Usually when we do stage races, I push Joanne when the route allows. Usually on wide-road climbs. This allows us to go a couple of kilometres an hour faster for a bit. Today, we reversed the roles. Because it was a neutral stage, she pushed me a few times on some gradual climbs. I saw my speed increase by around 2-3 kph and felt really good. Briefly.

The good news is that my brake issues from Stage 1 were a thing of the past. My 15 minutes of attention to the brake last night did the trick. My quads are still pretty sore though. Not that common for me riding at a steady pace.

A friend of ours pointed out this morning that while Joanne was riding with pedal assistance on Stage 1, I was riding with pedal resistance. Groan. At least today we were more in tune and we are hoping that Stage 3 is our best yet.


As far as the first day of a stage race goes, this wasn’t a great one for Team TREAD. With Joanne on an eBike (Cannondale Habit Neo) we knew it would be something different. And different it most certainly was!

His & Hers Diary: Day 1 review of Sean and Joanne Badenhorst’s 2020 KAP sani2c experience.

The Habit Neo demo bike we have has a maximum speed of 25 kph before the pedal assist stops assisting. So, we needed to manage that. The first 20km of the 84km stage are along rolling gravel roads so I had to tap off from time to time so that I didn’t ride too far ahead of Jo.

More climbing than you expect, but the views are terrific!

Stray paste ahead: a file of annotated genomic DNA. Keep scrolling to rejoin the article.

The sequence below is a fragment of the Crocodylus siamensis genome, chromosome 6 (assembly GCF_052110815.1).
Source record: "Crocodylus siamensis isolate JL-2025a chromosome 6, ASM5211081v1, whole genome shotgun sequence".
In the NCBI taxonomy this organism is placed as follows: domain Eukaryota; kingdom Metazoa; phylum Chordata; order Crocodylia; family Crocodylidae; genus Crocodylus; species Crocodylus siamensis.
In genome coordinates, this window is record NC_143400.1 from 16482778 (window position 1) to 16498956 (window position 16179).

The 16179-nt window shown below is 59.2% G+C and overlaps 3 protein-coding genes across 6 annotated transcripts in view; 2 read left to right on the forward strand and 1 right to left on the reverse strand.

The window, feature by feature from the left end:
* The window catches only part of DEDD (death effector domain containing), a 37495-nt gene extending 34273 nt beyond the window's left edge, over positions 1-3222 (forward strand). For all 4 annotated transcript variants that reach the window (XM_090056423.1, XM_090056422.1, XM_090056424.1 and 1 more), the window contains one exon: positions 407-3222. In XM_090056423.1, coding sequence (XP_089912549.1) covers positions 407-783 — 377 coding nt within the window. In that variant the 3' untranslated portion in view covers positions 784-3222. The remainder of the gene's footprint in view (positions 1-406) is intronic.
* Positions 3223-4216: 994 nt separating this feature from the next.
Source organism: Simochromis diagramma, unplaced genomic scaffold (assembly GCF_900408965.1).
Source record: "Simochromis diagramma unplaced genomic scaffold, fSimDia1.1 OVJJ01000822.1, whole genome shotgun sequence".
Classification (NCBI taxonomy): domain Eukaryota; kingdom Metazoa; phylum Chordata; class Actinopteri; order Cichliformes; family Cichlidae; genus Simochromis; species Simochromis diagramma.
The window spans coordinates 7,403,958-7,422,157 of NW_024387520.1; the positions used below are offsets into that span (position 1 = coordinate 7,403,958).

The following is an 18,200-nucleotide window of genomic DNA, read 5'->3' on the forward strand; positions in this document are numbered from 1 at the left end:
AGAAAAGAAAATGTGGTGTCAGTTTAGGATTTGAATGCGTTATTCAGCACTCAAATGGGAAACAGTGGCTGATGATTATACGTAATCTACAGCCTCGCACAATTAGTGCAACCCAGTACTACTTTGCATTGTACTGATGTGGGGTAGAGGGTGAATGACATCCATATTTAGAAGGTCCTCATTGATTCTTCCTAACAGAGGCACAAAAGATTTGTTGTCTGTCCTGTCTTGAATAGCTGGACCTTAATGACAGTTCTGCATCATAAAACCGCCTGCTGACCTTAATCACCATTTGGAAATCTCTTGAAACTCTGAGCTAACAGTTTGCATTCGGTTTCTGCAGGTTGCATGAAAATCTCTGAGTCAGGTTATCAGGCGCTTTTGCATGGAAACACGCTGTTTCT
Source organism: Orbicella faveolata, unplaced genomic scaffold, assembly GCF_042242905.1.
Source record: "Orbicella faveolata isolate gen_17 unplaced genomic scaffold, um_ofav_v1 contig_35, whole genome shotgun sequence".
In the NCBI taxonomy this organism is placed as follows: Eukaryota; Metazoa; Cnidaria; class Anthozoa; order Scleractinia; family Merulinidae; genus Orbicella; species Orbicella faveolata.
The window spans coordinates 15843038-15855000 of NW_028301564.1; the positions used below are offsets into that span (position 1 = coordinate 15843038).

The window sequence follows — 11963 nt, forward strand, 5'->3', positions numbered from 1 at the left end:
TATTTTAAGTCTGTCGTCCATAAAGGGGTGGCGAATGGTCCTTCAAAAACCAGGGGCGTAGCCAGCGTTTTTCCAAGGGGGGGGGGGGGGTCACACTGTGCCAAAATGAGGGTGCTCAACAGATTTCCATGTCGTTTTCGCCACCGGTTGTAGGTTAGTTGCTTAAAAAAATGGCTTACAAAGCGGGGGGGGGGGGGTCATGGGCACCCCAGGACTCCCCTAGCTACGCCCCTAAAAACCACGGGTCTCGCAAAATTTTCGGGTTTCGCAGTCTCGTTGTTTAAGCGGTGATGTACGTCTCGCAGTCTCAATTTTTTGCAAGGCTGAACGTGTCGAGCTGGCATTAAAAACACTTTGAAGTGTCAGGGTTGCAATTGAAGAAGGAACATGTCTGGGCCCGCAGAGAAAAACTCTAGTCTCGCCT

I had changed my brake pads the night before we left Joburg. The back wheel was fine but the front was binding a bit. I figured the first couple of long descents with some braking would get the pads a little ‘skimmed’ and the squeak would stop. But it didn’t. So, I ended up riding the whole stage with some resistance on the front wheel. Groan I really should have stopped and realigned the brake caliper but I was in ‘race mode’ and I just didn’t think clearly.

Anyway, we rode some superb singletrack and took in some beautiful views as we made our way to Mackenzie Club. The 1200m-plus climbing and the fact that most of the stage is above 1500m above sea level, make this a highly underrated stage in terms of difficulty. And my now-aching quads keeps reminding me each time I move…

Joanne used only Eco and Tour, the two lowest assist options. She probably would have put at least 30 minutes into me if she had ridden to the eBike’s potential, but she rode my pace throughout and ended up using 61% of the battery. She still pedalled the whole way and says her shoulders are a bit tight (not used to the position on this bike) and her left knee started to hurt near the end.

Joanne says she wants an eBike for Christmas now…

With Friday’s Stage 2 over 97km we are expecting to take around 6 hours (an hour or so longer than today). We are going to put our trust in the Habit Neo battery lasting that distance as most of the climbing only comes in the second half and that’s where the 650W eBike motor does most of its work.

If the battery does run out of charge, we will switch bikes. I’ll ride the 22kg eBike and Joanne will ride the 10.5kg Norco Revolver to the finish line. I have now sorted out my brakes so at least my wheels will be spinning freely. Let’s hope my quads join the Stage 2 party…

There was a torrential downpour at Mackenzie club for about 90 minutes this afternoon with more rain forecast tonight. So we aren’t sure if we will be going doing the Umkomaas Valley drop tomorrow. It may be deemed too dangerous. But hey, this is 2020. Everyone at this race has managed to survive Covid-19 so we’re up for anything dangerous…